Voters will consider a question on the April 6 ballot to lift the 30-word limit on ballot language seeking tax increases.
A "yes" vote on Issue 1 would allow the word limit to be lifted. A "no" vote would keep the word limit in place.
If passed, the city could include more detail on how tax increases will be used and details about the oversight of that spending, Mayor John Suthers said.
If the question fails, the word limit will stay in place as part of the city's charter.
The city has considered asking voters to increase a dedicated sales tax for trails, open spaces and parks, and the lodgers and auto rental tax, largely paid by tourists, he said. Boosting those taxes could potentially help increase funding for parks maintenance, he said. For example, an increase to the lodgers and car rental tax could help support some of the most heavily visited parks, he said.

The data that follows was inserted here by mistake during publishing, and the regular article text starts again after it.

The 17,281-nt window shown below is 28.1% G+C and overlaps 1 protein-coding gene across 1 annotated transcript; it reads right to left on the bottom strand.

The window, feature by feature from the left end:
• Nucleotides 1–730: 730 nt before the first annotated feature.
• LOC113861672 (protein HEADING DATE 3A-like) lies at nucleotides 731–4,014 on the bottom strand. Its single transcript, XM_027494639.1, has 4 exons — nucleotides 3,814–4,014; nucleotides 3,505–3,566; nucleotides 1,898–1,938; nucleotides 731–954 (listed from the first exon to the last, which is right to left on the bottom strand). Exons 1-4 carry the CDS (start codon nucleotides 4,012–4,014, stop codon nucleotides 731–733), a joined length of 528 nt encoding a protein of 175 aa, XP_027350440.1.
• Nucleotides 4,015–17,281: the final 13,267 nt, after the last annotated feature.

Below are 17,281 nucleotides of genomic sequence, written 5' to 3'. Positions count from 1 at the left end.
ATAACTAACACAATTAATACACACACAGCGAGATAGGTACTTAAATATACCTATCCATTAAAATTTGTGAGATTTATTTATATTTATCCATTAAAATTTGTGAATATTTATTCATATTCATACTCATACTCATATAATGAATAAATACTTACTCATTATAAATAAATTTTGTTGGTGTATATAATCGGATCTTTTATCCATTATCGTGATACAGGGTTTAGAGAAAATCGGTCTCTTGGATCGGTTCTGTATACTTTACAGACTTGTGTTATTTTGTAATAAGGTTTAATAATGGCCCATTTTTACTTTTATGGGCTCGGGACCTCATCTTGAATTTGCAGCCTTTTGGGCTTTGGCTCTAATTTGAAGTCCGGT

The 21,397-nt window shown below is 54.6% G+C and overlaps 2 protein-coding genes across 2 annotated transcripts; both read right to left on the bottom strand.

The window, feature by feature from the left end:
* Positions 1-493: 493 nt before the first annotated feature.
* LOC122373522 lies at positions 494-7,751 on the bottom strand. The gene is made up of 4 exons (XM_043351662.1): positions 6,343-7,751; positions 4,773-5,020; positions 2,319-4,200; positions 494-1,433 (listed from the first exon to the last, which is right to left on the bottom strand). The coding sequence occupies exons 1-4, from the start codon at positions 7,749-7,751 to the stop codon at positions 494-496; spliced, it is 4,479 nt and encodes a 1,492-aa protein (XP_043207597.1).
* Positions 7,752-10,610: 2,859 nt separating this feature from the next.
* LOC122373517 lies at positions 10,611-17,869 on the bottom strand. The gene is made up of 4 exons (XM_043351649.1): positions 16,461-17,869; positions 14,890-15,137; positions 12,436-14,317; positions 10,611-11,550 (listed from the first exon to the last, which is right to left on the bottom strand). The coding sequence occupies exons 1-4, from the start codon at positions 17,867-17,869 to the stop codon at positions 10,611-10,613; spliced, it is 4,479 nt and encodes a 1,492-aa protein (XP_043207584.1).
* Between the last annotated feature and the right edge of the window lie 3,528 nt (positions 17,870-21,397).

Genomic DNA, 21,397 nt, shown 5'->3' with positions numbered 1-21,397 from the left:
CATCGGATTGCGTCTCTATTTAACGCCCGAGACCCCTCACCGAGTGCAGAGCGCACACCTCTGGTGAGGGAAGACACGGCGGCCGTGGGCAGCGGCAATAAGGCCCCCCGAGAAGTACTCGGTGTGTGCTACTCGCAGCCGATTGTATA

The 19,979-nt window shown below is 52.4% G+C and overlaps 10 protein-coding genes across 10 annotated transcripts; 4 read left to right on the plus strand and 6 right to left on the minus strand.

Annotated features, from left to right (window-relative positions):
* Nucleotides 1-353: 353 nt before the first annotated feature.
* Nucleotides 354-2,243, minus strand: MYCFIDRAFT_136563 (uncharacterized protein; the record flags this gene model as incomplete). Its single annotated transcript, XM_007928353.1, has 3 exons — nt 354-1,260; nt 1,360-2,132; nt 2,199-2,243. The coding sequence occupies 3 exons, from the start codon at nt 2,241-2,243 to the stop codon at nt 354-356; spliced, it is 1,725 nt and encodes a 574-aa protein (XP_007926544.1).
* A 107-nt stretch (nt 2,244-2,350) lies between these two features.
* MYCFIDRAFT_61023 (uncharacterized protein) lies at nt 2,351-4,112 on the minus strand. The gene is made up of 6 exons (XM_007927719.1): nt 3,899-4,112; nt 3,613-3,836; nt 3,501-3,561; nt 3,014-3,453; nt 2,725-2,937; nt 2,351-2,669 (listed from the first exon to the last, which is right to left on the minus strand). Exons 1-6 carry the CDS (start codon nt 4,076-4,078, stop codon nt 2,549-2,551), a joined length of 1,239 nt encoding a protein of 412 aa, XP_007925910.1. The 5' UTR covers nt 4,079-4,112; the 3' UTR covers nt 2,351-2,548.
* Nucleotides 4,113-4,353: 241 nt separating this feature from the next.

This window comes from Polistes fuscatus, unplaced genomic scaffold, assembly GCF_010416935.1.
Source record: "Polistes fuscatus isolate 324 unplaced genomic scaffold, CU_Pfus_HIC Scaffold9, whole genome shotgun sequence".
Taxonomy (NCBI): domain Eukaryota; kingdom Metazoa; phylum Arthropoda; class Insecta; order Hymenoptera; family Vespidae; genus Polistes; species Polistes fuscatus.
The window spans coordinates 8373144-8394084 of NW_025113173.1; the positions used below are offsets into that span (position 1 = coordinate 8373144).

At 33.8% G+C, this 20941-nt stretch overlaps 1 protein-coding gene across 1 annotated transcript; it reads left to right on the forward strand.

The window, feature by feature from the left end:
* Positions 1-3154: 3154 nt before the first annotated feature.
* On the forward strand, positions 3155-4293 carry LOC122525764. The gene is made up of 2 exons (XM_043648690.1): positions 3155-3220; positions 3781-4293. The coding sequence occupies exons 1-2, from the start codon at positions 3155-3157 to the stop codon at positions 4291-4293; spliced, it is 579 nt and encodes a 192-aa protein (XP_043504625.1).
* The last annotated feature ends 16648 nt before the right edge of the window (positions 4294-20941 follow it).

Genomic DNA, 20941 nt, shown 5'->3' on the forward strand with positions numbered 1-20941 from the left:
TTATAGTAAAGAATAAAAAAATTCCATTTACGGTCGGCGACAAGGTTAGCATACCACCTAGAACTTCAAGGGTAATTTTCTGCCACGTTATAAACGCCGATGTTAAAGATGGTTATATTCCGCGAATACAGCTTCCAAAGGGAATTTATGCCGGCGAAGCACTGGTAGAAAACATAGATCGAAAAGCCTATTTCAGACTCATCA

However, the questions don't poll well if the city doesn't explain in the ballot language how the money will be used, he said.
The 30-word limit was put in place during the 1990s as part of the city's Taxpayer's Bill of Rights, a measure backed by anti-tax crusader Doug Bruce, but the same limit was not included in the state's TABOR measure, Suthers said. No other Colorado city has the same word limit on tax questions, he said.
A few City Council candidates, including Jay Inman and Olivia Lupia, oppose the change to the word limit. Keeping the tax questions short ensures they are easy to understand, they said during forums hosted by Fox21.